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Source: The Road More Traveled

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The Road More Traveled

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Along St. Cuthbert’s Way, Scotland

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    Two roads diverged in a wood, and I—

I took the one less traveled by,

And that has made all the difference.

—Robert Frost

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Last week, Mary Lee and I climbed a mountain (a very small mountain) in New Hampshire. Returning in late afternoon, we crossed a stream and started through the woods to our car. Suddenly, we realized that we were no longer on the trail. Perhaps because I was tired, or perhaps because twilight was setting in, I had a brief moment of panic—My God, we’ll be wandering these woods all night!—before retracing our steps and finding the comforting yellow tree markers and the path to the parking lot.

During what I think of as my Kerouac years, my great desire was to be free, independent of family and responsibility, to take the road less traveled. I disdained what I saw as my generation’s spaghetti-spined conformity. Fifty years later, however, I’m drawn to follow the path more traveled, worn down by the feet of those before me. And I wonder if, at some level, this isn’t true for many of us as we age.

One definition of pilgrimage I don’t often read about is that on a pilgrimage you’re following in the footsteps of others. Pilgrims have been traveling to Jerusalem since 900 years before Christ. Within a hundred or so years of Jesus’s crucifixion, St. Justin Martyr was writing: “If anyone wants proof for the birth of Jesus Christ, let him go to Bethlehem and see for himself both the cave in which he was born and the manger in which he was laid.” In Jerusalem, you can see carvings on the door of the Church of the Holy Sepulcher made by the Crusaders, prayers tucked into crevices of the Western Wall written by thousands of pilgrims, walkways and thresholds worn smooth by travelers. When Columba came to Iona in the fifth century, the Scottish island had long been a destination for Druids, and it soon became a burial place for early Scottish kings. Today, you can see cairns of stones pilgrims have left behind. Pilgrims have been walking the Santiago de Compostela since the 9th century.

Even on less ancient pilgrimages, such as St. Cuthbert’s Way between Melrose, Scotland and the Holy Island of Lindisfarne, or to Gethsemane Abbey in Kentucky, or to the New Calmaldoli Hermitage in Big Sur, California, I’ve followed  paths worn down by the pilgrims before me. And as I wrote in the last blog, when I drive to the cemetery to visit the graves of my parents and my daughter, I am making a pilgrimage millions of people make every year.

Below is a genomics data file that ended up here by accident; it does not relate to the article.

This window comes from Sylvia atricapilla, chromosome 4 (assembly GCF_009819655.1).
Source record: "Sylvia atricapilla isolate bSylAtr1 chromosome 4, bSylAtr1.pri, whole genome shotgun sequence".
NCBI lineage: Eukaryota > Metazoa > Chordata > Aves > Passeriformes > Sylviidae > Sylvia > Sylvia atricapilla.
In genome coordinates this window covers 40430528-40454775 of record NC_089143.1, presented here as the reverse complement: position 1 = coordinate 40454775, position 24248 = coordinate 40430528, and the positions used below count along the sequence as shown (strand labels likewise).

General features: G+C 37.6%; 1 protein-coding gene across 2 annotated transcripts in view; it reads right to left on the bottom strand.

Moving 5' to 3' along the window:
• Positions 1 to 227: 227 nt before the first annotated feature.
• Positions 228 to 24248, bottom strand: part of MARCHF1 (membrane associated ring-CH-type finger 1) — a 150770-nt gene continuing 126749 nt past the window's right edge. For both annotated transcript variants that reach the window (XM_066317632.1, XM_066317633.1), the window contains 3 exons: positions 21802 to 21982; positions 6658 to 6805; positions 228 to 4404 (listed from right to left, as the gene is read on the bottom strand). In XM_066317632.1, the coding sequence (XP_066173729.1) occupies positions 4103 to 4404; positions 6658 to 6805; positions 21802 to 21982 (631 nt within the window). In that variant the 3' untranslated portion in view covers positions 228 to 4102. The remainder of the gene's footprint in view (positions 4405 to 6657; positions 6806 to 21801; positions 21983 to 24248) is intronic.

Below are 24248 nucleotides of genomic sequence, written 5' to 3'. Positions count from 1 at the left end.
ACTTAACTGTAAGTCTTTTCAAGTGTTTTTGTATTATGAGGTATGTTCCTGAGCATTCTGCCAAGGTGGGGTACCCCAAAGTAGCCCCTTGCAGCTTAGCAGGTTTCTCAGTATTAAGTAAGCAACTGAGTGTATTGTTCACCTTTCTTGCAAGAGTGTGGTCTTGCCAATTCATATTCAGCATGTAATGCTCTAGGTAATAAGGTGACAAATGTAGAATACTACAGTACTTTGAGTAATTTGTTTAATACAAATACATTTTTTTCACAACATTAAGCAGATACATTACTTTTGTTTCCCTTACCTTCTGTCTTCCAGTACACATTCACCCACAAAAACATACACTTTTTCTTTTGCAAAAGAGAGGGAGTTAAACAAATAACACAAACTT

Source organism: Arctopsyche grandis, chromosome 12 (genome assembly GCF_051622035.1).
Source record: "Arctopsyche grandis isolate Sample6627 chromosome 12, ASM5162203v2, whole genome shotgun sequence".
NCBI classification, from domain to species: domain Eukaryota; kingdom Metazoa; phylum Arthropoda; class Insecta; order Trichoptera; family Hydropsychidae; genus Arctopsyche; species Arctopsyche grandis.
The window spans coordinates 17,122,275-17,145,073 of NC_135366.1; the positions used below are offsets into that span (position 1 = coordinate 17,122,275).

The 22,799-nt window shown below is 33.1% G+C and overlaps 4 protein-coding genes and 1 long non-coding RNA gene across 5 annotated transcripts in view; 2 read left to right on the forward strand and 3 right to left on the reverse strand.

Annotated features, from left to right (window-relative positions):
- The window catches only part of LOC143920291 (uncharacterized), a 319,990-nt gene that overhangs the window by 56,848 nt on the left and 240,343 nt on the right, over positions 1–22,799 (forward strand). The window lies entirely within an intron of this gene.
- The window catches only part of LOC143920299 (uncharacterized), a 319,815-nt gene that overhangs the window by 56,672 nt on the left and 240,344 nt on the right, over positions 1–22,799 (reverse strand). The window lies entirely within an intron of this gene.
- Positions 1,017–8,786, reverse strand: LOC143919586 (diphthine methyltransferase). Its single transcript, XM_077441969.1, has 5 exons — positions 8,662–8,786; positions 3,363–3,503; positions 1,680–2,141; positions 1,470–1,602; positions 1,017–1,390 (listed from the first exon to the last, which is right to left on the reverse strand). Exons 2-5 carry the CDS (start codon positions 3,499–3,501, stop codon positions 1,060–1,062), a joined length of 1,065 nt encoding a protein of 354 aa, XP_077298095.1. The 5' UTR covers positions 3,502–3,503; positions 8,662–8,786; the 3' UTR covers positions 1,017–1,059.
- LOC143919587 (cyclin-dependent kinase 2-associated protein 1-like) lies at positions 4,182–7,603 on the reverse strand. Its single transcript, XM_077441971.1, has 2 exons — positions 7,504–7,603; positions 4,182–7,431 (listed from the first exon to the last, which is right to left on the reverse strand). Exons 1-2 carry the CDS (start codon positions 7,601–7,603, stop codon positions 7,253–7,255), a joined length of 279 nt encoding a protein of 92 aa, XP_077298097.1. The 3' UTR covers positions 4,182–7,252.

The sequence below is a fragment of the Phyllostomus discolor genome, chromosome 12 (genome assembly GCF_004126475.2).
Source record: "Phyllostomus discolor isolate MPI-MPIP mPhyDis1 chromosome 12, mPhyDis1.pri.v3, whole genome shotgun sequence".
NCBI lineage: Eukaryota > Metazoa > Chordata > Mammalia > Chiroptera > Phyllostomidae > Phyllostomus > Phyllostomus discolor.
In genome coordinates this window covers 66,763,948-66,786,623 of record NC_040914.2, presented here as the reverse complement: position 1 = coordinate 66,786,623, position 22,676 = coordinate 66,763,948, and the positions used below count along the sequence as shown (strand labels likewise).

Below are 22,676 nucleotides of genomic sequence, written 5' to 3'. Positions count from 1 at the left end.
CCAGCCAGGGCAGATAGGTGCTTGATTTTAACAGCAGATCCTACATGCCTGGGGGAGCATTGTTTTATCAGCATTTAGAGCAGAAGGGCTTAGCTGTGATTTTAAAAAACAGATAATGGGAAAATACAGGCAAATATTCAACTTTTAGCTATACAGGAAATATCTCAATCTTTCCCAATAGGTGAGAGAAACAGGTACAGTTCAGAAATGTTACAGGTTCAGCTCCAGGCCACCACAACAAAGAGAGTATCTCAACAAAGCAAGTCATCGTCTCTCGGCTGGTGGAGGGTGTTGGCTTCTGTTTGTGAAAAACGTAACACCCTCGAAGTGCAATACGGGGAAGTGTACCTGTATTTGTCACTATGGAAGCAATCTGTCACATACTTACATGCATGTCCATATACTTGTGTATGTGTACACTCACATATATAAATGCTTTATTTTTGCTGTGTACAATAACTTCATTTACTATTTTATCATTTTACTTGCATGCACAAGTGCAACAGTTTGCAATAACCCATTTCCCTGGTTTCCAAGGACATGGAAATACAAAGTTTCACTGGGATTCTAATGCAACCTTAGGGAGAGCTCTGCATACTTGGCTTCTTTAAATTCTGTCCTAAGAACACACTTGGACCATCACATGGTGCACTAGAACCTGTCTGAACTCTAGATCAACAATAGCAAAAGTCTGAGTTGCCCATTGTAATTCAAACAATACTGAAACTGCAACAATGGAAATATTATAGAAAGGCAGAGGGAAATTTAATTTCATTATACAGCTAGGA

Like meditation, pilgrimage is a Celtic knot of solitude and companionship. And it’s important to embrace both. One gives you the opportunity to contemplate the other: to see yourself as being in communion, drinking the waters of renewal, eating the Eucharist of sacrifice and penance.

Of course, at the heart of any pilgrimage—at least any I’ve been on—is the desire to be in communion with someone you revere by walking in his or her footsteps. And there have been times when I’ve experienced the presence of some of those people. There was a moment, for example, as I sat in the chapel of Dominus Flevit on the side of the Mount of Olives, looking through the window of the church across the Kidron Valley to the Old City of Jerusalem, when Jesus spoke in my head: “O Jerusalem, Jerusalem, the city that kills the prophets and stones those who are sent to it! How often would I have gathered your children together as a hen gathers her brood under her wings, and you were not willing!” And I thought of all the blood shed on the streets of that city for thousands of years, and felt my eyes water in sorrow.

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Through the window of the Church of Dominus Flevit, the Mount of Olives

There was an afternoon when I sat perhaps thirty feet from the grave of Thomas Merton at Gethsemane Abbey in Kentucky, and was suddenly aware of the monk’s presence within me, urging me to write my story. And catching my first glimpse of the Holy Island of Lindisfarne, the sun reflecting off the waters around it, I felt for a moment like the young Cuthbert ready to begin his life, instead of the old Rick approaching the end of his.